Jinsop Lee is here at TED to ask a very important question: Why is sex so damn good? The audience laughs, but the playful designer is making a serious point. Great sex, and great design, is about the five senses and how and when we use them.
Lee tells us the story of a university challenge to create a clock. Lee’s design involved a sunflower that turned toward the sun; his friend Chris Hosmer‘s comprised five magnifying glasses with a shot glass of scented oil under each one. During the course of the day, five different scents would disperse to let people know the time of day just by smell. “I thought my idea was pretty good; his idea is genius,” says Lee.
Years later, a friend of Lee’s suggested to him that maybe sex is so damn good because of the five senses. Hm! he thought. He decided to start documenting the impact of various experiences on the five senses. He took a motorcycle ride around Seoul, video of which he plays to us now, and charted the quality of sights (5), sounds (5), smells (3) and tastes (0). Later, he extended this still-unscientific experiment to gather data from his friends and students, charting the impact of activities such as eating instant noodles (note the sound of slurping) or clubbing (and the unexpected pleasures of kissing).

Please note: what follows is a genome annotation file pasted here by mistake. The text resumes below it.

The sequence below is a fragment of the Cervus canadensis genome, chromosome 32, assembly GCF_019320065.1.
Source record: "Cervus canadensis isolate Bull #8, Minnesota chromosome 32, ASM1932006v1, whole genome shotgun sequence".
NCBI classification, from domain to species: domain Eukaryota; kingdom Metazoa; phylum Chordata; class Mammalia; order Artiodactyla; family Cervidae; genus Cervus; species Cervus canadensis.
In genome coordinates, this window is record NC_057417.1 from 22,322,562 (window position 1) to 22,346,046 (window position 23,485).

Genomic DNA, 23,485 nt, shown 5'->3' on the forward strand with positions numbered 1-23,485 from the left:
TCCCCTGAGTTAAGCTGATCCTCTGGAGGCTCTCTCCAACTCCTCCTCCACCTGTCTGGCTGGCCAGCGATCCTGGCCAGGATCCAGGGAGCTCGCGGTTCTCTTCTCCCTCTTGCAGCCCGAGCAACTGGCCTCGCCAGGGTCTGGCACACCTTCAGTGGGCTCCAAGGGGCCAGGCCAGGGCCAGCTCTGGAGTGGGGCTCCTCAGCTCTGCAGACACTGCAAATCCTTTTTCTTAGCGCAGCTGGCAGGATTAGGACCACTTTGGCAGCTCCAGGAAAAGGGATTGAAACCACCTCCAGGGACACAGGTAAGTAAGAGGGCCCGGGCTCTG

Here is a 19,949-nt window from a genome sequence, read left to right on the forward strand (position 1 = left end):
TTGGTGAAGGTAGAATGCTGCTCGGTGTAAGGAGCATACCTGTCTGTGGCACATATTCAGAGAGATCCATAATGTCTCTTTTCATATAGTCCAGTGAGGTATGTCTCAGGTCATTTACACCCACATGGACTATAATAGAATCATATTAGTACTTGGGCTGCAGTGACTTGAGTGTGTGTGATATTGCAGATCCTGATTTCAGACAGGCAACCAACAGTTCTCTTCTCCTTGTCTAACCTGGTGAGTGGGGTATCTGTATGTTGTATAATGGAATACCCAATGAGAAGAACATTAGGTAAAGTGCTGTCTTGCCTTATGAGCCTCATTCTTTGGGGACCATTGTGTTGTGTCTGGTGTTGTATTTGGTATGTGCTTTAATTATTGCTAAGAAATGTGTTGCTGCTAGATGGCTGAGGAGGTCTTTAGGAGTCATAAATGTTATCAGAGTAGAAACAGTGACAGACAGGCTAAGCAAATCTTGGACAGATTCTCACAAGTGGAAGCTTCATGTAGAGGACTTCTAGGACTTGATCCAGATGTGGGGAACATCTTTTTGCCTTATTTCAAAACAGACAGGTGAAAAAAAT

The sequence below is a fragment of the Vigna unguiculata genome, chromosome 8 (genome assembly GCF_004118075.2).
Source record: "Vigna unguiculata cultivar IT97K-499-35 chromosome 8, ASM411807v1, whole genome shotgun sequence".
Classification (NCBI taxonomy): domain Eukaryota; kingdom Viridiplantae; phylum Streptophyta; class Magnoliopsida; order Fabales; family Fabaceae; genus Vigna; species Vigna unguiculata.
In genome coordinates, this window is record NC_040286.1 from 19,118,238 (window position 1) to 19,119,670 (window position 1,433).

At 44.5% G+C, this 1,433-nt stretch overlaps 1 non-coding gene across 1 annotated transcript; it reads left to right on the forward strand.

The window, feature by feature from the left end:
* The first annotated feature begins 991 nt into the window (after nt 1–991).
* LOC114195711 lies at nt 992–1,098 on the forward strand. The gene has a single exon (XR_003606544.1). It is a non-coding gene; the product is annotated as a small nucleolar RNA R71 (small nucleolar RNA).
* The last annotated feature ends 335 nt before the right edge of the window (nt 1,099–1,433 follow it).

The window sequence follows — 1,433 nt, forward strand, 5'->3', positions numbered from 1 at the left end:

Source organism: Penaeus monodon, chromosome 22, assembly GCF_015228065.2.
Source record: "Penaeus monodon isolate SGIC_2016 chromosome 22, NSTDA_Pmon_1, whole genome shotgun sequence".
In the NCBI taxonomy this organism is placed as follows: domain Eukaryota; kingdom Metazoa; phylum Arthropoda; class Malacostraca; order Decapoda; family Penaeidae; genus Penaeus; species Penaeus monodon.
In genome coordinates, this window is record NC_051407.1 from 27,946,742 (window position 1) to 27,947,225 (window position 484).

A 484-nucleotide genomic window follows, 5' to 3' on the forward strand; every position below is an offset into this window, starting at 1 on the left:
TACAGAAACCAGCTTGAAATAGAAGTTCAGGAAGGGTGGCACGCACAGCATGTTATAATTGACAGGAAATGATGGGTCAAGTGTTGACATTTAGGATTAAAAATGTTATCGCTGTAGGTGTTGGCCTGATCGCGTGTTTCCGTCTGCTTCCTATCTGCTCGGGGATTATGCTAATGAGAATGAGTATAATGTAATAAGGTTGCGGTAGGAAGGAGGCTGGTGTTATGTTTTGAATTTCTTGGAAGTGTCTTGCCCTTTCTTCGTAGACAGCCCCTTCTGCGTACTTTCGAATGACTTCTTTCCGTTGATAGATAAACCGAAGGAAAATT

The only perfect experience? Great sex.
As he was doing the research, Lee thought back to his friend’s clock, which integrates the sense of smell into telling the time. And it showed him what is missing from so much contemporary product design. “Designers only use design to make things look very pretty; sometimes they use touch,” he says. “We’ve ignored the other three senses. What if we started using five senses in our designs?” He shows three of his ideas: An iron that adds scented spray to make clothes smell fresh and to improve the drudgery of ironing. A toothbrush tastes like candy; when it doesn’t, it means it’s time to buy a new brush. Or, his final concept: “I don’t play the flute or the clarinet but I love the feel of pressing the keys. I decided to combine these keys with an instrument I do play, the television remote control,” he says.
The five senses aren’t everything, Lee acknowledges. There are also emotions and the all-elusive X-factor. But it’s a useful framework for designers to consider when trying to create products and experiences that can endure. Could the TED audience use a bit more taste and smell? Lee wonders. With that, bends down and grabs a bucket — and throws handfuls of candy into the audience before scampering offstage.